Papers by Author: Robert G. Hill

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Authors: Artemis Stamboulis, Robert G. Hill, Robert V. Law, Shigeki Matsuya
Authors: Robert G. Hill, Adam Calver, Stephen Skinner, Artemis Stamboulis, Robert V. Law
Abstract: Strontium is one of the most common substituents in apatite crystals. The presence and behavior of Sr in apatite-group phases are of considerable significance in biology. The present paper investigates the substitution of strontium for calcium in a glass-ceramic of the following composition 4.5SiO23Al2O31.5P2O54CaO1CaF2. The glasses were characterized using Differential Thermal Analysis (DTA), X-ray powder diffraction (XRD), neutron diffraction (ND) and 19F Resonance Magic Angle Spinning Nuclear Magnetic Resonance (MAS-NMR). The all calcium glass crystallized to calcium fluorapatite (Ca5(PO4)3F). Substituting strontium partially for calcium resulted in the formation of a mixed strontium/calcium fluorapatites. In contrast complete substitution resulted in the formation of strontium fluorapatite. MAS-NMR showed the the F to be present as F-Ca(3) representing a fluoride ion surrounded by three Ca2+ ions in the all calcium glass and was present as F-Sr(3) in the all strontium glass. In the mixed glasses fluorine was present as FCa( 3), F-Ca(2)Sr, F-CaSr(2) and F-Sr(3). Ca had a higher tendency to occupy the F-M(3) sites than Sr which may reflect the higher charge to size ratio of Ca2+ relative to Sr2+ and its greater affinity for F- ions.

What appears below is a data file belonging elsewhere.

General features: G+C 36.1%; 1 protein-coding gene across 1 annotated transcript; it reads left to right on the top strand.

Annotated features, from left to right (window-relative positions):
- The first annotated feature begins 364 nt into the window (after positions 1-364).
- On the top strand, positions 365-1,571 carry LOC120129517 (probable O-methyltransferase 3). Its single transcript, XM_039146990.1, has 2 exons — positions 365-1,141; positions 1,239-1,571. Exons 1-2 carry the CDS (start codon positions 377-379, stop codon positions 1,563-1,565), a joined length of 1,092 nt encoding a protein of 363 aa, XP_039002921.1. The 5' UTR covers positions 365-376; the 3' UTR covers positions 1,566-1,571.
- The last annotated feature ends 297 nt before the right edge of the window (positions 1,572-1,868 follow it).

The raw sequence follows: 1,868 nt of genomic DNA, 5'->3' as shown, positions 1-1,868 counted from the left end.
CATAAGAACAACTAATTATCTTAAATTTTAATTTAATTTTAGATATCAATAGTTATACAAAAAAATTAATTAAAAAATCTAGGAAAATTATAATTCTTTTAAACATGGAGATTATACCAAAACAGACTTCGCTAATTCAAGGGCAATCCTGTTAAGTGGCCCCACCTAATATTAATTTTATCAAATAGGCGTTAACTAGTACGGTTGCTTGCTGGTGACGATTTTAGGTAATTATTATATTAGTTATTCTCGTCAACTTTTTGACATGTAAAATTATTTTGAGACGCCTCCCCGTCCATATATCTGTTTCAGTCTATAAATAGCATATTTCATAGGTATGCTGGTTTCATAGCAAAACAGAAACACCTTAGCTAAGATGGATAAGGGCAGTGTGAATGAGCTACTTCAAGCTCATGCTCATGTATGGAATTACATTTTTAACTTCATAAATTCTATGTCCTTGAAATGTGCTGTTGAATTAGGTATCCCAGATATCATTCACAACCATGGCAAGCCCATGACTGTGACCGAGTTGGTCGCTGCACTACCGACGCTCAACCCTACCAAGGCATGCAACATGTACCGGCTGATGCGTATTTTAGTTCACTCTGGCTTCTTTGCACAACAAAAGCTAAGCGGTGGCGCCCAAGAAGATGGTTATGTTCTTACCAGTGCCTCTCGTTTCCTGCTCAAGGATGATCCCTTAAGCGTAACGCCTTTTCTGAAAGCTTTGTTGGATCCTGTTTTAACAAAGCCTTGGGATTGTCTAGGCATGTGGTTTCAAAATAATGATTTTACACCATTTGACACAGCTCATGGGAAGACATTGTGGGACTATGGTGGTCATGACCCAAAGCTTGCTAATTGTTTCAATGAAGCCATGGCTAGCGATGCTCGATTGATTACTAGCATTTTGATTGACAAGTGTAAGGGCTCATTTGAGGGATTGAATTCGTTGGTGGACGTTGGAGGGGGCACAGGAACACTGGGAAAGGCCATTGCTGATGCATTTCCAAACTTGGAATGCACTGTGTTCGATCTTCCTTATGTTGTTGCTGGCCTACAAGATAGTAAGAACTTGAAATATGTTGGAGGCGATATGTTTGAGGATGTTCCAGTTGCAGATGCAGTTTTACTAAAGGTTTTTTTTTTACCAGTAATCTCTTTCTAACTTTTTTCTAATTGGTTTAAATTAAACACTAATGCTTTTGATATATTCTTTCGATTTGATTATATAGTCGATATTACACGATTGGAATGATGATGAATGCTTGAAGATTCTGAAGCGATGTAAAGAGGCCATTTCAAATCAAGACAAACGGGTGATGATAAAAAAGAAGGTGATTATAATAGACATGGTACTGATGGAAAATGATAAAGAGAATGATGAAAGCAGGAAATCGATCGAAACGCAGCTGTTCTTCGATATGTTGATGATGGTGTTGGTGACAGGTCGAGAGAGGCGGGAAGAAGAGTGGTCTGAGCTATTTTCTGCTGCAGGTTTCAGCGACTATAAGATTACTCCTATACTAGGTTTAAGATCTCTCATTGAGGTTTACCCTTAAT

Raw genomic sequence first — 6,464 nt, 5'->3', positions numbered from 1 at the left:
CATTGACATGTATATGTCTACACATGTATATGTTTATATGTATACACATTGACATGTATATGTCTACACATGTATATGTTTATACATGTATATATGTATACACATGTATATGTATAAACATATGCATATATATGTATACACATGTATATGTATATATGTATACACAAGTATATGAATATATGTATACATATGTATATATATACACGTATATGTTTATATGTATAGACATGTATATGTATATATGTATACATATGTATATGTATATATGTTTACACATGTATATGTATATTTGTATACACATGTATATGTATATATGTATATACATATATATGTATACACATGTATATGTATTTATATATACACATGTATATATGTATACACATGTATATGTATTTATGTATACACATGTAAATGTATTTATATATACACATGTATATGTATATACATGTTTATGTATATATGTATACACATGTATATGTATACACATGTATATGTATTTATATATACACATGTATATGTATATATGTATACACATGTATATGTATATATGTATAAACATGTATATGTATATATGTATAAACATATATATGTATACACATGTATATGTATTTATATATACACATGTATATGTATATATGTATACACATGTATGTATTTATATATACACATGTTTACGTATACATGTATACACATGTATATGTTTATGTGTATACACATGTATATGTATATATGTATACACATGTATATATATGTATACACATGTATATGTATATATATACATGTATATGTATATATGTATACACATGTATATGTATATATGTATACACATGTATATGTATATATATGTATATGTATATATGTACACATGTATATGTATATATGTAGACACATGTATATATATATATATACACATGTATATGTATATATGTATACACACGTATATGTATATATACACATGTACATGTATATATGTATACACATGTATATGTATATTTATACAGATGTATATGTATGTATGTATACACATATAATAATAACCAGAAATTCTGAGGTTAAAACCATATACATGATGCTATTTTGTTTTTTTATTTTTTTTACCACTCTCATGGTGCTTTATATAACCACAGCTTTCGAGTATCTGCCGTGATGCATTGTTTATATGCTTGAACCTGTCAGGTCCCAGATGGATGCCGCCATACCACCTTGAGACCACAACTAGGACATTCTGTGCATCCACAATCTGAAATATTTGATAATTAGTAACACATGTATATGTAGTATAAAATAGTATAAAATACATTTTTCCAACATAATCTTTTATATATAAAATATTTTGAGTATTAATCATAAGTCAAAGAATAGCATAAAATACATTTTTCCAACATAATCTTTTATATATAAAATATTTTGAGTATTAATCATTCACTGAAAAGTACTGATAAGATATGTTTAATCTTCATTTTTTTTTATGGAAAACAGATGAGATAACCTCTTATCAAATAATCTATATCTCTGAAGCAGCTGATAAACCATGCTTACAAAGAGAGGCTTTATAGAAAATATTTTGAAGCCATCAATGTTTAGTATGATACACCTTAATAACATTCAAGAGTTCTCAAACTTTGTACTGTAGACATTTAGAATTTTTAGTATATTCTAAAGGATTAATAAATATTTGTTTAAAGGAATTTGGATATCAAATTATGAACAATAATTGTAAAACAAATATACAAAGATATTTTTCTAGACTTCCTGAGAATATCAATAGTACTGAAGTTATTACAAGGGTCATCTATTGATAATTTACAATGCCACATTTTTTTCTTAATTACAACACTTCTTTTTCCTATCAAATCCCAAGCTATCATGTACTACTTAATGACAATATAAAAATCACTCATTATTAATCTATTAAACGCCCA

Authors: Robert G. Hill, E. De Barra, S. Griffin, G. Henn, J. Devlin, P.V. Hatton, I.M. Brook, K. Johal, G. Craig
Authors: Delia S. Brauer, Natalia Karpukhina, Daphne Seah, Robert V. Law, Robert G. Hill
Abstract: Fluoride is an important mineral for hard tissues in the body and appropriate fluoride exposure and usage are beneficial to bone and tooth integrity. Fluoride increases both bone density and bone mass due to stimulation of bone formation and it is used as a treatment for osteoporosis. Bioactive glasses have the capacity to form an intimate bond with living bone tissue due to formation of a mixed hydroxycarbonate apatite layer (HCA) in vitro and in vivo. This makes fluoride-containing bioactive glasses attractive biomaterials. In order to design fluoride-containing bioactive glasses, we need to understand the role of fluorine within the glass structure. A series of bioactive glasses with increasing fluoride content was prepared by a melt-quench route. Characterisation included differential scanning calorimetry (DSC), density measurements, MASNMR spectroscopy and studies in simulated body fluid (SBF). DSC results showed a linear decrease in glass transition temperature (Tg) with increasing amounts of fluoride. Density of the glasses increased with increasing amounts of fluoride. This may indicate an expansion of the silicate glass network accompanying incorporation of CaF2. 19F MAS-NMR spectroscopy showed broad peaks at chemical shifts between -135 and -120 ppm. As sodium fluoride gives a chemical shift of -223 ppm and calcium fluoride of -108 ppm, this indicated possible formation of mixed calcium sodium fluoride species. HCA and calcium phosphate layers were found on the glasses after one week of immersion in SBF showing the bioactivity of the glass series.
Authors: A.C. Murphy, Robert G. Hill
Authors: Artemis Stamboulis, Robert G. Hill, Adam Calver, N. Bubb, P. Manuel